Illustration: Eniola Odetunde/Axios

The pandemic's disruption of in-person instruction is especially difficult for the seven million U.S. students with disabilities and other special needs and their families.

The big picture: The sudden and sustained switch to online learning is straining already under-resourced special education providers — and could lead to even steeper learning loss among a vulnerable student population, experts say.

  • Children with special needs "are hit hardest with gaps in their schooling," said Bob Cunningham, executive director of learning development at Understood, an organization that supports parents and students with disabilities.
  • "There is no practical reason to believe that the slide won't be greater for kids with disabilities."

Background: Schools are federally required to serve students' needs by developing Individualized Education Programs, or IEPs, to guide specialized services they receive in school.

  • When schools went virtual in the spring, teachers and parents had almost no time to reconfigure these plans for remote learning.

Over the summer, some schools found ways to move IEPs online, but there are a slew of problems. "Delivering special education online is not easy," says Emily Smith, founder of Teleteachers, which provides online tutoring to students with disabilities. "We're seeing a big learning curve."

Hands-on learning is difficult over a laptop screen. Many teachers use tactile stimulation to help students learn, which relies on the sense of touch.

  • For example, in Northern Virginia, "8-year-old Theo Duran, who is autistic, struggles more to walk up the stairs or hold a crayon to write — all tasks he was making progress on before the coronavirus pandemic hit and shut down his school," Perry Stein and Valerie Strauss write for the Washington Post.

Students rely on in-person learning so they can pick up on social cues and further develop socially and behaviorally.

  • And the parents of students who receive multiple services — such as occupational therapy, speech therapy or counseling — have to keep up with a packed schedule of online sessions on top of virtual class time.

Special educators often have behavioral aides or other support staff in the classroom.

  • "In our new environment, there is no support staff," Smith says. "That falls on the parents who are likely working and likely have no idea how to help their child participate in a session."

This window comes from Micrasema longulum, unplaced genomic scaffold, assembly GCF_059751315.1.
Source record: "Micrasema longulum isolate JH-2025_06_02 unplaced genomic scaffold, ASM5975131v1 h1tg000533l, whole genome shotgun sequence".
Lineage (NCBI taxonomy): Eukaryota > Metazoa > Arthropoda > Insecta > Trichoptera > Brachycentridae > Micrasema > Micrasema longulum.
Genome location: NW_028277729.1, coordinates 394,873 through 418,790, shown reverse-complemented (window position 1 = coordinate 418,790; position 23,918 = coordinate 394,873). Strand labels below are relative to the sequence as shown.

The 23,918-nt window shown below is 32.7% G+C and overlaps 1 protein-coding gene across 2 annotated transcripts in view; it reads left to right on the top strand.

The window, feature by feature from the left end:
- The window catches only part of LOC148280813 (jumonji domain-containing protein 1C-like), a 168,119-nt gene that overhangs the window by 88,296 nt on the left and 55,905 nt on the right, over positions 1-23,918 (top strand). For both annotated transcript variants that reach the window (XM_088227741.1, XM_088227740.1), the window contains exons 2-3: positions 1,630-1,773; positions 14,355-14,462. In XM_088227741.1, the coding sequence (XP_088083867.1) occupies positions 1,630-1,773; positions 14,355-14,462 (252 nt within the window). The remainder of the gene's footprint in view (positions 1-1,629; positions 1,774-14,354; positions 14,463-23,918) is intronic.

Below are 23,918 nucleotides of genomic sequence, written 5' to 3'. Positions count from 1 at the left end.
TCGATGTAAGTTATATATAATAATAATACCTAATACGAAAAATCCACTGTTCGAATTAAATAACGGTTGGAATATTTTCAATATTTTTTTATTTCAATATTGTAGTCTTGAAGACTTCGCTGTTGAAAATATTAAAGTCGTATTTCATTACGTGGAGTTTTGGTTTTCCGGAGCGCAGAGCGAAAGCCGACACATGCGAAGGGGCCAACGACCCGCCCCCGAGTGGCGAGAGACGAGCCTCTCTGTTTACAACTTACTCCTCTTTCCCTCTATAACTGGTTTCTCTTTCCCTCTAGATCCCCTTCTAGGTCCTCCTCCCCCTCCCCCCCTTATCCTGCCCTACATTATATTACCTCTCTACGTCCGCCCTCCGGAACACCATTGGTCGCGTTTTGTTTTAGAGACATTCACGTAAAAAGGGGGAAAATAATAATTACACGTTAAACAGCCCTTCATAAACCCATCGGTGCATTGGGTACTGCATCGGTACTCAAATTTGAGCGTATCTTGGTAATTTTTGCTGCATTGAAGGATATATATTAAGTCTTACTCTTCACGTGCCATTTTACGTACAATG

The other side: Some students could potentially benefit from online school since they will be learning in the familiar environment of home.

  • Once teachers and parents figure it out, the integration of new technology could make special education more tailored for the individual student, Cunningham says.

Go deeper... Podcast: Special ed under pressure

Go deeper

The childless vaccine

Illustration: Eniola Odetunde/Axios

It'll likely be a long time before children are vaccinated against COVID-19, even though vaccinating kids could eventually play an integral role in reducing the virus' spread.

The big picture: None of the leading contenders in the U.S. are being tested for their effectiveness in children. Even once one of them gains authorization from the Food and Drug Administration, there will only be a limited number of available doses.

Caitlin Owens, author of Vitals
19 hours ago - Health

Why kids get less severe coronavirus infections

Photo by Bruce Bennett/Getty Images

A new study suggests that the reason why children get less severe coronavirus infections than adults is because they have a different immune response, NYT reports.

What they're saying: "The bottom line is, yes, children do respond differently immunologically to this virus, and it seems to be protecting the kids," Betsy Herold, a pediatric infectious disease expert at Albert Einstein College of Medicine who led the study, told the Times.

Sep 28, 2020 - World

India's coronavirus cases top 6 million

A health worker checks vitals of a coronavirus patient inside the Commonwealth Games Village Covid Care Centre, in New Delhi, India, on Sunday. Photo: Sanjeev Verma/Hindustan Times via Getty Images

India's Ministry of Health confirmed the country's coronavirus case numbers surpassed 6 million on Monday after reporting 82,170 new infections in 24 hours.

Why it matters: India is the second country after the U.S. to hit 6 million cases. The South Asian country's COVID-19 tally hit 5 million on Sept. 16 and 4 million on Sept. 4. The ministry said that over 5 million Indian residents have recovered from the virus. But, AP notes, "New infections in India are currently being reported faster than anywhere else in the world."

Editor's note: This article has been updated with new details throughout.